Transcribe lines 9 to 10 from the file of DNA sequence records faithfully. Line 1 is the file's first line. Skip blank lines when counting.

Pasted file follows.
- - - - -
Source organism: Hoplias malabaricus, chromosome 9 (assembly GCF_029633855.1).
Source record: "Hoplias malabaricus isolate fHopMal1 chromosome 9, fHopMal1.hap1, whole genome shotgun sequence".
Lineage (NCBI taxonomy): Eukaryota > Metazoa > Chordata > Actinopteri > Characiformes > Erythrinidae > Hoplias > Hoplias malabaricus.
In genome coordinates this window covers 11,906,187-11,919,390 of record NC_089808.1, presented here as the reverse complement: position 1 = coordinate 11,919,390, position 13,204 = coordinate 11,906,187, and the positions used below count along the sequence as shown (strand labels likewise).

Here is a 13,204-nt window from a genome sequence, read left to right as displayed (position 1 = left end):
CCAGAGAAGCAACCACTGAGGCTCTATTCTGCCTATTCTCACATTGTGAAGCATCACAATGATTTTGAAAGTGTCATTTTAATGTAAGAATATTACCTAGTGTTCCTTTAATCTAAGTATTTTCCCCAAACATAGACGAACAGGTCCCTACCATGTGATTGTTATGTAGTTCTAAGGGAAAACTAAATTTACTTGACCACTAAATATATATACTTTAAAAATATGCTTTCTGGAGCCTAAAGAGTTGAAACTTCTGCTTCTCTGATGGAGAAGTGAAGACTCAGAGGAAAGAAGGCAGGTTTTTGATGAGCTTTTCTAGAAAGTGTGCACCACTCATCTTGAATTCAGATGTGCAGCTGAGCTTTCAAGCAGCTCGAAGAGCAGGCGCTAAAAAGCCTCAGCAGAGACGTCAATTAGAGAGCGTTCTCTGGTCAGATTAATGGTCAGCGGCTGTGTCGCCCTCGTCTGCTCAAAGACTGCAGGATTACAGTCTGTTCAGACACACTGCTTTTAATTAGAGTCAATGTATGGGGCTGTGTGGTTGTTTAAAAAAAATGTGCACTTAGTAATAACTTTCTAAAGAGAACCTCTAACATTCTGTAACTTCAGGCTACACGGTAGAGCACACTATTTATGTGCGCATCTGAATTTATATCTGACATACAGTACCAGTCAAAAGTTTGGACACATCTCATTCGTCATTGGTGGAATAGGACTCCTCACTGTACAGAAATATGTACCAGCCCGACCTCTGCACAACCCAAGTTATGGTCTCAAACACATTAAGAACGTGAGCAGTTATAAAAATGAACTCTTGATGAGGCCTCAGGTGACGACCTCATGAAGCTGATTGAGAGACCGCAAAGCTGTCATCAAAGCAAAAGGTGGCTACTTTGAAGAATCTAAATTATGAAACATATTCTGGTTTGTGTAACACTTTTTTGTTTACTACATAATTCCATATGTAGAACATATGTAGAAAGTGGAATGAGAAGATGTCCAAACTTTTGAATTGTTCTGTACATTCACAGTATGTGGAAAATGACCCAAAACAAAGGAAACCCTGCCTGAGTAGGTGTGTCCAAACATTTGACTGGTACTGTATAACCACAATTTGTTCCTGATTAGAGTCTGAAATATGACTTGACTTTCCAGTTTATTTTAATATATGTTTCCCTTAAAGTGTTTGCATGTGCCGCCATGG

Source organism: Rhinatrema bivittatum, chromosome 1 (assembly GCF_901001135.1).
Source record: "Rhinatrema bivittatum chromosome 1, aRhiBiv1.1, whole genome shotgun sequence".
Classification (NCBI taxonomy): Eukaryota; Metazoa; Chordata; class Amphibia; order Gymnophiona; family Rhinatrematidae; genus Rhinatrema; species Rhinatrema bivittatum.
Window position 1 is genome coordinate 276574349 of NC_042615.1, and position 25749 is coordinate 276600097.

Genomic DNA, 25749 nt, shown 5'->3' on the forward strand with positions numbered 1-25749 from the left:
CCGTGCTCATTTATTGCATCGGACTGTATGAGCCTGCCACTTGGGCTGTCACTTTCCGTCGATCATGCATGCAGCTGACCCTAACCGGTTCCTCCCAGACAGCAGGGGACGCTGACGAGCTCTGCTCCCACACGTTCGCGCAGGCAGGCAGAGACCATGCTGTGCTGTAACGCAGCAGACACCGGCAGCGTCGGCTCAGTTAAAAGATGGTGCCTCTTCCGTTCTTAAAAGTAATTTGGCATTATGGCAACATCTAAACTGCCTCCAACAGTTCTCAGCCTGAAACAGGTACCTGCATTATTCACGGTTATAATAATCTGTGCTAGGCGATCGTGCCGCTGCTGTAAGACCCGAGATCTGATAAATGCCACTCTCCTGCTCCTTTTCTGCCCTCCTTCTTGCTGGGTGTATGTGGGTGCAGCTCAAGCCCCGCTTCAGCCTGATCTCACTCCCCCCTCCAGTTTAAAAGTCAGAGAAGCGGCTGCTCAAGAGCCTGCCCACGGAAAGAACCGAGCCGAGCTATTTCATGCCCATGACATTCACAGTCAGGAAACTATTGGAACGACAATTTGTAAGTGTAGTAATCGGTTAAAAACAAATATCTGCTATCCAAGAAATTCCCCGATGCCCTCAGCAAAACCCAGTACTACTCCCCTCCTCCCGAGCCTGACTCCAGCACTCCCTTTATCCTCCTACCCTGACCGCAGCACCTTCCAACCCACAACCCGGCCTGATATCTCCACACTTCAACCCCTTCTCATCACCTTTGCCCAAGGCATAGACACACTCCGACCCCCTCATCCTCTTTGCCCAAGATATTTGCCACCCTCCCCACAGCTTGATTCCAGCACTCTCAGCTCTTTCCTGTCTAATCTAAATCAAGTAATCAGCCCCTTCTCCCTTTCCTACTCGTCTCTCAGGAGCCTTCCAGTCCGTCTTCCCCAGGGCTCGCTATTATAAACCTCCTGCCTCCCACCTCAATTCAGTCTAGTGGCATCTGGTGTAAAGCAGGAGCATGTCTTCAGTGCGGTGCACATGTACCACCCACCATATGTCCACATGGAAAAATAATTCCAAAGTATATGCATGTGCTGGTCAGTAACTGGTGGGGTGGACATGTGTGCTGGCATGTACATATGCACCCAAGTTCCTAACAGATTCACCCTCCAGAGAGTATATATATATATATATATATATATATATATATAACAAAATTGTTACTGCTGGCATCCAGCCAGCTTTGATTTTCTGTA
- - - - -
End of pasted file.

Classification (NCBI taxonomy): Eukaryota; Metazoa; Chordata; class Amphibia; order Gymnophiona; family Rhinatrematidae; genus Rhinatrema; species Rhinatrema bivittatum.
Window position 1 is genome coordinate 276574349 of NC_042615.1, and position 25749 is coordinate 276600097.